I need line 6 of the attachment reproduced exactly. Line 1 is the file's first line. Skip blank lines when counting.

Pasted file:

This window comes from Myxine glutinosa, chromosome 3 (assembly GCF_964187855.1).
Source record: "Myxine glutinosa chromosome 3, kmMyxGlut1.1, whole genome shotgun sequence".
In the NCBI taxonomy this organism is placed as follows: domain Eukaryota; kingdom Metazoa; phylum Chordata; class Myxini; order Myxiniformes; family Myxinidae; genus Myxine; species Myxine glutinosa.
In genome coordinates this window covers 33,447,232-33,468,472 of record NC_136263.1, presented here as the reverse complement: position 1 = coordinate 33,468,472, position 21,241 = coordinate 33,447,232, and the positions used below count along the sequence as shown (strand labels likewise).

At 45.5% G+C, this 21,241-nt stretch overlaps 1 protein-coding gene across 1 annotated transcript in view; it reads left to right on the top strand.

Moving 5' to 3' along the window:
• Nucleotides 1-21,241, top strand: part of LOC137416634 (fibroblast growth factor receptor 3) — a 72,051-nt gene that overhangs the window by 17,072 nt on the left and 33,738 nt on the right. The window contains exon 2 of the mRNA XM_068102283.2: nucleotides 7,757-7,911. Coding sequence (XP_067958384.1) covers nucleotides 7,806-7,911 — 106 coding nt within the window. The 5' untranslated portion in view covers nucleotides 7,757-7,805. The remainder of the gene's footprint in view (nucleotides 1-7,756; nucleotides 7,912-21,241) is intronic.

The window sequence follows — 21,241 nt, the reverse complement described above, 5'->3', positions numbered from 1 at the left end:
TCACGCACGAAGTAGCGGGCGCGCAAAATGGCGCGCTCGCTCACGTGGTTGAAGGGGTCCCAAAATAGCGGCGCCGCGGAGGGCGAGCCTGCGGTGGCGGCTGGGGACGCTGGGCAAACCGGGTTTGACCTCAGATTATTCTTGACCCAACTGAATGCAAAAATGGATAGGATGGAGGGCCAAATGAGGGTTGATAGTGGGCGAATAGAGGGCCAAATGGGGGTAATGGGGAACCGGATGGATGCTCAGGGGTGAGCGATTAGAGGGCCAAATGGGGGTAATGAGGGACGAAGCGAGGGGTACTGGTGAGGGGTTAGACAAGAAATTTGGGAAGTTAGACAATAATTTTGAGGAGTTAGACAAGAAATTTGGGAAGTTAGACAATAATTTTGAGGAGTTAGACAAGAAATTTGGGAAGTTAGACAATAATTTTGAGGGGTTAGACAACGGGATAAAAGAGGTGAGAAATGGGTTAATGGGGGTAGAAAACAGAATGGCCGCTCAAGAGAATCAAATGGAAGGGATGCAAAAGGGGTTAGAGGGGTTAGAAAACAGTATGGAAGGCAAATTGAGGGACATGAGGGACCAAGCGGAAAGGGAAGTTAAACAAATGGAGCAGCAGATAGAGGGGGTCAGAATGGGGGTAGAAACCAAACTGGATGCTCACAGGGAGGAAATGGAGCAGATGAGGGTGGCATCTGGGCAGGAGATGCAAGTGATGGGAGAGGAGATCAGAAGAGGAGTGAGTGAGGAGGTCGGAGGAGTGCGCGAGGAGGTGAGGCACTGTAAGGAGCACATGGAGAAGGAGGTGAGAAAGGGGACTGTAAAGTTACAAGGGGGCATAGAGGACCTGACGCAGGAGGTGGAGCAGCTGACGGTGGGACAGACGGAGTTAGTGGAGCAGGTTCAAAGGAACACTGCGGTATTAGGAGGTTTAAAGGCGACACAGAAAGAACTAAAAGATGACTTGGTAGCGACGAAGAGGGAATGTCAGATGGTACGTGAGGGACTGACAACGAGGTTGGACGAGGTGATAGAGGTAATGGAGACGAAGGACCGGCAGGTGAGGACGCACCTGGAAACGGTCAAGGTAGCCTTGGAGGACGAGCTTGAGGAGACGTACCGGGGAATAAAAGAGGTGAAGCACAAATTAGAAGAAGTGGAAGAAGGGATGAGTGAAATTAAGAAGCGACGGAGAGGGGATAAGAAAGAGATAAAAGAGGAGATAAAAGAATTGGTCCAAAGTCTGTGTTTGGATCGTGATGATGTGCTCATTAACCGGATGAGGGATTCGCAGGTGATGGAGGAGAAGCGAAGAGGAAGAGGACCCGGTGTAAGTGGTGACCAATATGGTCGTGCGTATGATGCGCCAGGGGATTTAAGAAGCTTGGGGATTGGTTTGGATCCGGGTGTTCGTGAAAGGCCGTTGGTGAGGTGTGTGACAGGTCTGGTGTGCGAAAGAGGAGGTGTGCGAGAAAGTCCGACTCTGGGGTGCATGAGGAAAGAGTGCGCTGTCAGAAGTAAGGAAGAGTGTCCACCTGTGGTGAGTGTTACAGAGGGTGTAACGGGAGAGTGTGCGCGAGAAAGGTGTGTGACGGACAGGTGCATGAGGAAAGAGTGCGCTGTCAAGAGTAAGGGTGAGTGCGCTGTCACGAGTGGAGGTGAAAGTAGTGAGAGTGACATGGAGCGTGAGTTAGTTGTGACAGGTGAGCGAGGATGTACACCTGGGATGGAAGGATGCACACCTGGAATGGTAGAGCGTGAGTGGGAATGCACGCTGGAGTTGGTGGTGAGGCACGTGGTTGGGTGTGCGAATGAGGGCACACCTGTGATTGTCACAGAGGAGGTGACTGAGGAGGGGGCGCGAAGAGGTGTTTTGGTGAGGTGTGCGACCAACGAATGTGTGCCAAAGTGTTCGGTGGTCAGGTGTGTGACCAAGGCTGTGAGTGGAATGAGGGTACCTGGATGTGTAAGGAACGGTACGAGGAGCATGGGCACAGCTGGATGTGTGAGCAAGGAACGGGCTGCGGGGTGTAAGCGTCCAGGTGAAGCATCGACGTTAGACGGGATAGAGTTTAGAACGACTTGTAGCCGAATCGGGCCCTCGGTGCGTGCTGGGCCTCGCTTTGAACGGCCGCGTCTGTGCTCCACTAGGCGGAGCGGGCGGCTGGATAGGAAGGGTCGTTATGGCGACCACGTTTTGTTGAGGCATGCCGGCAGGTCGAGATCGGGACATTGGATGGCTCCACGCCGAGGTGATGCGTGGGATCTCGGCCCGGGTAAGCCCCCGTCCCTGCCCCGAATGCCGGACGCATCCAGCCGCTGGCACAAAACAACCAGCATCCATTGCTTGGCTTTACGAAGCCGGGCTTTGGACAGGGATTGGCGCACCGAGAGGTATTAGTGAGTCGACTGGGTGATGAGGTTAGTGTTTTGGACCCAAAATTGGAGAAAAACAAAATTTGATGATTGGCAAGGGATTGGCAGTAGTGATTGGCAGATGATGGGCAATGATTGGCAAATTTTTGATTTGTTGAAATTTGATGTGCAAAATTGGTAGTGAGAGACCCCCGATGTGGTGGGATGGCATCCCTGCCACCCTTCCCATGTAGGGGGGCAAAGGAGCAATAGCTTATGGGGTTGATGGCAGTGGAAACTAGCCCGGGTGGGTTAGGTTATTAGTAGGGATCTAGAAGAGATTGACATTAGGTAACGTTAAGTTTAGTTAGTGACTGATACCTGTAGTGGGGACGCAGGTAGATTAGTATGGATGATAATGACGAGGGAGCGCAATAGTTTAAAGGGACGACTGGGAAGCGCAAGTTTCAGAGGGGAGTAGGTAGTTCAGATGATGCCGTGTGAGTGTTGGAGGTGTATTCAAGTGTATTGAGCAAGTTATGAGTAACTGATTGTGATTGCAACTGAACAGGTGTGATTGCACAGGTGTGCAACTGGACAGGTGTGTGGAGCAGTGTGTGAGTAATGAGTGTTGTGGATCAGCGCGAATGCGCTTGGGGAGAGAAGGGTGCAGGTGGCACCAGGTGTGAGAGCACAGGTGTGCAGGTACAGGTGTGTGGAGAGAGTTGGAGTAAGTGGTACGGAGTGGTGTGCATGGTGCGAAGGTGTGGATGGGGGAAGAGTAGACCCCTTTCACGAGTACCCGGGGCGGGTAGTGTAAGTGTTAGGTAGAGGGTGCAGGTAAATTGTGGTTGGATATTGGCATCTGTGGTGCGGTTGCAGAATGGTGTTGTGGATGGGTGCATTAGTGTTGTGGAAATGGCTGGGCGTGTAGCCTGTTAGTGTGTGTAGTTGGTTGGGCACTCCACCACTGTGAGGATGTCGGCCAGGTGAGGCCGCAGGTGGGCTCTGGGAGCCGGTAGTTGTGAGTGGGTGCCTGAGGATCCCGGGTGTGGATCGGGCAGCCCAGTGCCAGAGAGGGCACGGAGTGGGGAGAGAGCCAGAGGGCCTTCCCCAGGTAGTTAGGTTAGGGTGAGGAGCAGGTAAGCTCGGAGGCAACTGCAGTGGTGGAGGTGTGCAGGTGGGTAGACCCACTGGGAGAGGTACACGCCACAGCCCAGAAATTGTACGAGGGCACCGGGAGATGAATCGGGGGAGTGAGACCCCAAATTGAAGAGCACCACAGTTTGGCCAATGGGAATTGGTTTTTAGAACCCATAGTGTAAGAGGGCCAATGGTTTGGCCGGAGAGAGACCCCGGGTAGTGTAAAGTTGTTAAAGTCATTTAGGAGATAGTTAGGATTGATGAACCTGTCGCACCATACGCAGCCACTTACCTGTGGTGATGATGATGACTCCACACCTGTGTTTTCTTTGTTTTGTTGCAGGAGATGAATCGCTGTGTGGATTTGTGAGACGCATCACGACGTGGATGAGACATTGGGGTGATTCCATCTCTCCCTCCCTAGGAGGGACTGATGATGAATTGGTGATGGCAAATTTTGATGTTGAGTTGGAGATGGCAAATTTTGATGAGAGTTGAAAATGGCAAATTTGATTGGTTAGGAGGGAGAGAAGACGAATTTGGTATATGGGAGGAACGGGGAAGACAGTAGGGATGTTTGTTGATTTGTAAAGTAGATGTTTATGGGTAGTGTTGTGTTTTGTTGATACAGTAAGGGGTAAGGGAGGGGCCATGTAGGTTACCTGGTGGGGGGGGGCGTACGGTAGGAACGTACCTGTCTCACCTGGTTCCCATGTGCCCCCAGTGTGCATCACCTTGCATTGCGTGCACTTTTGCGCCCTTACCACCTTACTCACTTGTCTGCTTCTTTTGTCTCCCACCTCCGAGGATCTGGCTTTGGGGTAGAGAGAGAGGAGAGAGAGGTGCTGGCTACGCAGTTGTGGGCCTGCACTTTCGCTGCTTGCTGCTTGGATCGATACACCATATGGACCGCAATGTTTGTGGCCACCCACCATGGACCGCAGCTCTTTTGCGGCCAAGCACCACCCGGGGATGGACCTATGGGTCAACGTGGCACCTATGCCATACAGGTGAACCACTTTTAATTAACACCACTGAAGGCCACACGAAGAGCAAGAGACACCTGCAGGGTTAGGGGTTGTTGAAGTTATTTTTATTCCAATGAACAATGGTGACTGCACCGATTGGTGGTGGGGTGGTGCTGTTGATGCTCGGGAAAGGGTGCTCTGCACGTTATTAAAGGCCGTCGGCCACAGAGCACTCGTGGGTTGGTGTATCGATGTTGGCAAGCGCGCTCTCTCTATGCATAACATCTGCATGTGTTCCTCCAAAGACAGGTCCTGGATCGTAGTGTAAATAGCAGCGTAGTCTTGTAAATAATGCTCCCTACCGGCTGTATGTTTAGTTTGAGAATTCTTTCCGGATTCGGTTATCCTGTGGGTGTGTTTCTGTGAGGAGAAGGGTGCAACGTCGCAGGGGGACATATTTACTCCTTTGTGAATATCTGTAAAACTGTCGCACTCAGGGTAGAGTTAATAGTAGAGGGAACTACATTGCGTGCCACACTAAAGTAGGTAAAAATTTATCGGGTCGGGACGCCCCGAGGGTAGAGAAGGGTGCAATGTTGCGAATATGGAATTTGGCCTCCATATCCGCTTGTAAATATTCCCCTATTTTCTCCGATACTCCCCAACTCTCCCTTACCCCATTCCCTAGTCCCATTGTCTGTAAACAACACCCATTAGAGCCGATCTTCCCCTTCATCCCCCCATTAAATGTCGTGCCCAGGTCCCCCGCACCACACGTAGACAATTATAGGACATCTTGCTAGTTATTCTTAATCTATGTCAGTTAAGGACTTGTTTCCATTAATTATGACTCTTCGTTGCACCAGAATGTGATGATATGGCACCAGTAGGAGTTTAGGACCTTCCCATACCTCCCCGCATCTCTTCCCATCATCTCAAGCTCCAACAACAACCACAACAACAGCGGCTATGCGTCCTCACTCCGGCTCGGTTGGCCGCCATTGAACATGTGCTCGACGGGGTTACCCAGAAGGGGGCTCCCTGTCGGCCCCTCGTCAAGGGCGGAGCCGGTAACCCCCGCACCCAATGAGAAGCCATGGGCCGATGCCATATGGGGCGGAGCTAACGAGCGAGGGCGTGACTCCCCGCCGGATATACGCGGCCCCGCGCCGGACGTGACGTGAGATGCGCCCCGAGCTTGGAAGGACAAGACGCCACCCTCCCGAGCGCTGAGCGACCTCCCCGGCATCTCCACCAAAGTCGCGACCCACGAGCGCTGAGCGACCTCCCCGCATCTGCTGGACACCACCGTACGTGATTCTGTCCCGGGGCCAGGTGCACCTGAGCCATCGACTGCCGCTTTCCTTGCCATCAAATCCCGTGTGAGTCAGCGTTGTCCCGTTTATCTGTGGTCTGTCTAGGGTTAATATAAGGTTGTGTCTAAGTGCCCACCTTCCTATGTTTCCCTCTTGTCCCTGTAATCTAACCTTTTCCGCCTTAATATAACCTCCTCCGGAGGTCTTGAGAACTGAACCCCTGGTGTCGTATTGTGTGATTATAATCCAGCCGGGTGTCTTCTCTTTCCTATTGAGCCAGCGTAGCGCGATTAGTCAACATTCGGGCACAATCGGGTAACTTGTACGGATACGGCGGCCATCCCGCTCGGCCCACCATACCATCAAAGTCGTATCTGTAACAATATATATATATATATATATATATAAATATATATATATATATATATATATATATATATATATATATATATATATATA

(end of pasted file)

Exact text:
Moving 5' to 3' along the window: